But the American consumer, is very intelligent and enlightened in the field of arms, for the common consumer, they will not pay more for the same pistol.
I'd say that the average American consumer doesn't want to pay more. Basically the same is true for the average European buyer too. But because the US gun market is much larger and much more important than any other, the Americans have a good chance to get a gun for less money than in the rest of the world. It doesn't even depend on where the gun is manufactured.

In 2000, when the Walther PPK / E was released, the price of a Walther PP Series was around $ 750 in Europe and the price of the Walther PPK / E was $ 550. twice the value of the same pistol sold under the FEG brand on the American market.
In my region at that time, a genuine Ulm PP series gun was almost unsaleable. Either much more expensive products were bought (a nice SIG P210 cost about three times as much) or those at the same price level with more powerful calibres and bigger magazine capacity (e.g. Beretta) or newer polymer guns (Glock most notably).

They are legions of thousands of people around the world who wish to have a new Walther PP Series, so a relaunch makes sense.
The "thousands of people around the world" seem all to live in the US. Believe me, in Europe the new Fort Smith models will be sold in very small numbers only – once they are available which isn't the case until today.

In fact, you can find good examples online, of passionate people who have bought these good pistols at ridiculous prices and have customized them in such a way that only an expert could recognize it as a non-Walther PPK / S.
You're referring to the PPK/E?
 

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Discussion Starter #12
[CITA = "Balogh, publicación: 1245911, miembro: 13374"]
Estoy totalmente de acuerdo en eso. Simplemente no podemos saberlo con certeza. Sin embargo, tenemos algunos intentos de explicar otros más concluyentes que otros.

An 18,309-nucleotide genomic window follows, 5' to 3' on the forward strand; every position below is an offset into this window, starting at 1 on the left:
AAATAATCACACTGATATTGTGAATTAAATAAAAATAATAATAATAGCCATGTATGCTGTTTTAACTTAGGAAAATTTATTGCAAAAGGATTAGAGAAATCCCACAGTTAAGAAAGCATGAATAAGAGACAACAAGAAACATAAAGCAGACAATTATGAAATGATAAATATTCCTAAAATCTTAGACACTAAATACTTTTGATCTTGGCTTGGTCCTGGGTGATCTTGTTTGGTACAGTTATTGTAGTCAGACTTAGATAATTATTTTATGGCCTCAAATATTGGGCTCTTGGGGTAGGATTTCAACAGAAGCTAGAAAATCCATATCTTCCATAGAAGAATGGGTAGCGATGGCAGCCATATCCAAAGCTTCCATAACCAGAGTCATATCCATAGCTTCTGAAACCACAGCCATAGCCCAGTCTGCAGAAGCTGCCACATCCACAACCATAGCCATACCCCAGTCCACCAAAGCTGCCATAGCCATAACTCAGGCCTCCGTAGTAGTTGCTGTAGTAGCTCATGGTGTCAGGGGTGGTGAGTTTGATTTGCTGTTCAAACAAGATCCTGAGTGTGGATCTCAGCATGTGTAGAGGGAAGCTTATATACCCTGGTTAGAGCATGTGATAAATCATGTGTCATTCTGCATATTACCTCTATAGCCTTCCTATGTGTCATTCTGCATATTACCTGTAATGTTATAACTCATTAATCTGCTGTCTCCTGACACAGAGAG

Estoy de acuerdo con la primera oración. Tengo dos pistolas FÉG. Pero sabemos que muchos compradores confían en ciertas marcas y etiquetas. Se llama conocimiento de la marca y esa es la razón por la cual las personas incluso pagan más por los productos fabricados en la misma fábrica de donde provienen las alternativas de bajo costo sin marca. En mi región, el PPK / E es un ave rara. Esa es la razón simple por la que pagaría más por ello. Hasta este día no pude encontrar uno para comprar.


Yo diría que el consumidor estadounidense promedio no quiere pagar más. Básicamente, lo mismo es cierto para el comprador europeo promedio también. Pero debido a que el mercado de armas de EE. UU. Es mucho más grande y mucho más importante que cualquier otro, los estadounidenses tienen una buena oportunidad de obtener un arma por menos dinero que en el resto del mundo. Ni siquiera depende de dónde se fabrica el arma.


En mi región en ese momento, un arma de la serie Ulm PP genuina era casi imposible de vender. Se compra en productos mucho más caros (un buen SIG P210 cuesta aproximadamente tres veces más) o esos mismos niveles de precio con calibres más potentes y mayor capacidad de cargador (por ejemplo, Beretta) o pistolas de polímeros más nuevas (Glock más notablemente) .